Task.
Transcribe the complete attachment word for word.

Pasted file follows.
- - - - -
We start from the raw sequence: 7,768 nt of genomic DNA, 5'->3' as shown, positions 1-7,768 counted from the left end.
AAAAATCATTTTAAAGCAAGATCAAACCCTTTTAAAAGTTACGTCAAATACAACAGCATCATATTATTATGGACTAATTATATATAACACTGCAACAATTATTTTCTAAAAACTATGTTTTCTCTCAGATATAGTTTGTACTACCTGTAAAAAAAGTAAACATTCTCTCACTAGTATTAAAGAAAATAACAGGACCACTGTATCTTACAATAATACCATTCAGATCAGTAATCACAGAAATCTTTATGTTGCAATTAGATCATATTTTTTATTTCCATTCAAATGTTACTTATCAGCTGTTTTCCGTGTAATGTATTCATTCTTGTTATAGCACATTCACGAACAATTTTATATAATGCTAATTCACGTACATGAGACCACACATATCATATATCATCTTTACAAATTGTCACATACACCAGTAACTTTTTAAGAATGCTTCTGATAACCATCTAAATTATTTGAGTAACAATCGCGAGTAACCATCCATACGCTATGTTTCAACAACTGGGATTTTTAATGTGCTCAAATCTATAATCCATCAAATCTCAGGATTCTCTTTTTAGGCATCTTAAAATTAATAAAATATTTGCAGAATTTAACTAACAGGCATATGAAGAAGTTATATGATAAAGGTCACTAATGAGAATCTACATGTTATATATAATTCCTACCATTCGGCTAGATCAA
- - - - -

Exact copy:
We start from the raw sequence: 7,768 nt of genomic DNA, 5'->3' as shown, positions 1-7,768 counted from the left end.
AAAAATCATTTTAAAGCAAGATCAAACCCTTTTAAAAGTTACGTCAAATACAACAGCATCATATTATTATGGACTAATTATATATAACACTGCAACAATTATTTTCTAAAAACTATGTTTTCTCTCAGATATAGTTTGTACTACCTGTAAAAAAAGTAAACATTCTCTCACTAGTATTAAAGAAAATAACAGGACCACTGTATCTTACAATAATACCATTCAGATCAGTAATCACAGAAATCTTTATGTTGCAATTAGATCATATTTTTTATTTCCATTCAAATGTTACTTATCAGCTGTTTTCCGTGTAATGTATTCATTCTTGTTATAGCACATTCACGAACAATTTTATATAATGCTAATTCACGTACATGAGACCACACATATCATATATCATCTTTACAAATTGTCACATACACCAGTAACTTTTTAAGAATGCTTCTGATAACCATCTAAATTATTTGAGTAACAATCGCGAGTAACCATCCATACGCTATGTTTCAACAACTGGGATTTTTAATGTGCTCAAATCTATAATCCATCAAATCTCAGGATTCTCTTTTTAGGCATCTTAAAATTAATAAAATATTTGCAGAATTTAACTAACAGGCATATGAAGAAGTTATATGATAAAGGTCACTAATGAGAATCTACATGTTATATATAATTCCTACCATTCGGCTAGATCAA